The Evolution of the Telephone

Alexander Graham Bell most likely had no idea that he had discovered what would eventually change the world in more ways than can be imagined. The technology that started out for telephones has led to more discoveries in the telecommunication field that keep people in touch and connected around the world.

The Early Days

On March 10, 1876 Alexander Graham Bell transmitted the first speech using electricity. From that day forward, the telephone system changed every aspect of life. Although it did not immediately change the world, it set communication on a path that would alter the future of communication.

The initial lack of acceptance of Mr. Bell’s discovery was due the telegraph being the dominating form of communication and it had been around for over 50 years. This voice across electrical lines that Mr. Bell was proposing was a new and daunting discovery.

In the late 1870’s Bell took his public telephone demonstrations on the road in an attempt to raise awareness and public finance for the project. Mr. Bell presented the telephone as a broadcasting system.

Initially, phones connected only two lines. In June30, 188 there were 287 phones installed, by July there were 750. Ten years later there would be 167,000 phones and a maze of wires overhead. (Pool, Ithiel de Sola; _The Social Impact of the Telephone_; Cambridge, MIT Press, 1977.)


Mr. Bell wasn’t the only person working on ideas that would impact telephone technology. Thomas Edison invented the first transmitter and receiver that would be practical for commercial use. He had already invented a type of multiplexing that allowed messages to be sent in opposing directions simultaneously.

Many more changes came about in the ensuing years and AT&T incorporated in 1885 to lease phones to homes and offices but maintained ownership of the technology.

Then, in the 1880’s the switchboard came on board. During this time, there was no dialing, no signaling system, and no electronic switches. Callers would crank the handle; get an operator who then connects them to their party and then have their conversation. This type of system had no ringer to alert of incoming calls and no privacy due to the operator being the middle man holding the call together.

By 1946 the number of telephone callers made switchboard operators’ jobs too much for people alone to handle. Nearly a quarter of a million operators were working for AT&T in 1946 but that number would decrease significantly with the invention of automatic call switching.

Although this switching system was invented in 1889, it was not until 1914 that it was installed on a large scale basis in New Jersey. Then, it wasn’t until 1976 that the first computerized switch was put into action and by 1982 almost half of all telephone calls were switched electronically.

Turning the Century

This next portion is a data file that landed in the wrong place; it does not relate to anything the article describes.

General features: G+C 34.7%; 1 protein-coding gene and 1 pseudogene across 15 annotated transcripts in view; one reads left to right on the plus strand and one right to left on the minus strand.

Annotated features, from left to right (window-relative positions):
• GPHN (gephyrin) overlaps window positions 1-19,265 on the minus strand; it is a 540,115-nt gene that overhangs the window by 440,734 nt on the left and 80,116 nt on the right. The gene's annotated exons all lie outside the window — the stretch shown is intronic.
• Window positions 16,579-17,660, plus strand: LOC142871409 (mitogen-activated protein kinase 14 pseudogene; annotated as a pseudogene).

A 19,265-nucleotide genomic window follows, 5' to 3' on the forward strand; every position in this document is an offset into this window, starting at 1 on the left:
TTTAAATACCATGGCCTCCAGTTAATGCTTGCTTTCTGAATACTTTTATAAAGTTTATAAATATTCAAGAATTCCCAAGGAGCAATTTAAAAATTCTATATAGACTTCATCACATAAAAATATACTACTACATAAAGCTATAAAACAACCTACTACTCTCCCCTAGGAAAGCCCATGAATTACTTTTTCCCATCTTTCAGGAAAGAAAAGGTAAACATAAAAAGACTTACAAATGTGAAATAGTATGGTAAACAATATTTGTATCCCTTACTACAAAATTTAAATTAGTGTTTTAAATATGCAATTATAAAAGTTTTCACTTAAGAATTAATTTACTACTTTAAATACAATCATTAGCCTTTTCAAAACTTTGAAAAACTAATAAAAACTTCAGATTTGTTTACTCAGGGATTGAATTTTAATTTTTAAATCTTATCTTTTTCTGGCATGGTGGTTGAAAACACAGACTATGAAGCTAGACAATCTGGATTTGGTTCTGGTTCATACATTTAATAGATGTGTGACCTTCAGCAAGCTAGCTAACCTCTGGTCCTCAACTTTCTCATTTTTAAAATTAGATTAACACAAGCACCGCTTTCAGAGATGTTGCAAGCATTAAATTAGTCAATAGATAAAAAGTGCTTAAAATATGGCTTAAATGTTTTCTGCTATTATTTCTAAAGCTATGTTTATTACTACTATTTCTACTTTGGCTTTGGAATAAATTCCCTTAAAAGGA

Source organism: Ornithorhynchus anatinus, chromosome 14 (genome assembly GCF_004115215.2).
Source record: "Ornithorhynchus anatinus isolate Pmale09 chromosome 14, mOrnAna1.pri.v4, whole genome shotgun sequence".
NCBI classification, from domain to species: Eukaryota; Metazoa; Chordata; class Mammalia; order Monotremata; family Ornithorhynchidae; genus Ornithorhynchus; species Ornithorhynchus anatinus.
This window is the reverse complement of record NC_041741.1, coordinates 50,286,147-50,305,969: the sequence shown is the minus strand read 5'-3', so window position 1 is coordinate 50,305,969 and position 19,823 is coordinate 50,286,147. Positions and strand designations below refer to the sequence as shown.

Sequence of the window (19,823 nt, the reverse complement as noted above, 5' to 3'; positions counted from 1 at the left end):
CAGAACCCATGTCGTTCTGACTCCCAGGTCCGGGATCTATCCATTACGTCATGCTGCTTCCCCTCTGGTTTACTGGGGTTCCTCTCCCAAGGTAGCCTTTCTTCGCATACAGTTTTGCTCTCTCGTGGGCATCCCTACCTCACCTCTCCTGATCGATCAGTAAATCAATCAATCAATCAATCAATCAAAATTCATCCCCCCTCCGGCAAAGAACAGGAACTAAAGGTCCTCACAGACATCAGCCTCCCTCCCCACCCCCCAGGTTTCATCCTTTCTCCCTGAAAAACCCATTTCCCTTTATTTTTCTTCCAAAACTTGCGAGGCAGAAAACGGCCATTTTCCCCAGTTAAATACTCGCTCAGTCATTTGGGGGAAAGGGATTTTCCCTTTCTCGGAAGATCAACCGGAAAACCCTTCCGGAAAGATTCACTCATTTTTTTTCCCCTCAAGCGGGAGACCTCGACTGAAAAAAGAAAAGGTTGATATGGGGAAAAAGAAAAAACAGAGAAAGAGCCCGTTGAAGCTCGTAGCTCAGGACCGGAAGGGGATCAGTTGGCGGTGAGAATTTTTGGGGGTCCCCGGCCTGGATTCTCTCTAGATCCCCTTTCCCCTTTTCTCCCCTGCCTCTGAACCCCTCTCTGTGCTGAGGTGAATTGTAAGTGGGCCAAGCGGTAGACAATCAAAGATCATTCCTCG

Bell’s patent ran out at the turn of the century and approximately 6000 independent phone companies opened up shop. These independent companies could only connect locally, AT&T refused to allow them to link to the national system. Instead, they waited for the little guy to go bankrupt and then bought them out.

In 1984, AT&T got out of the local telephone service at the end of a ten-year lawsuit pushing to break up the telecommunication giant. This resulted in the forming of the so called ‘baby Bells’.  This breakup also allowed users to own their phones and hook up their own devices to them.

Prior to the 20th century phone systems used twisted copper wires which were expensive to install and absorbed a great deal of electrical energy. The coming years would see copper wire give way to coaxial cables, then microwave stations and then telecommunication satellites.

Digital transmission, though not new, did not come into telephone play in a large way until the 1980’s. Using fiber optic cables, digital transmission was up to 125,000 times faster than that of copper cable. Copper wire is still in use in many areas due to the high cost involved with running fiber optic cable to every home, though many areas have replaced the lines with fiber optic cable.

Beyond the Telephone

Having mastered the basic telephone and communication across great distances, there were still technological advances waiting to be discovered. The fax machine uses telephone lines to transmit digital signals to a modem on the receiving in which decodes the signals into messages. Then along came the mobile or cell phone.

Cell phones appeared in the early 1980’s and today there are millions in use. Cell phone networks use the regular phone system connected to a computer controlled center and transmission towers to transmit messages. Originally, there were few transmission towers and the mobile phones were bulky and had to be used near towers in order to have clear transmission.

Within a few years, the phones became small enough to fit in the palm of a hand and towers were located nearly everywhere. While there are zones with poor reception, most cell phones are always in a usable zone.

Today, cell phones do much more than just allow for voice conversation, cell phones allow access to the Internet, email, business applications, pictures and much more.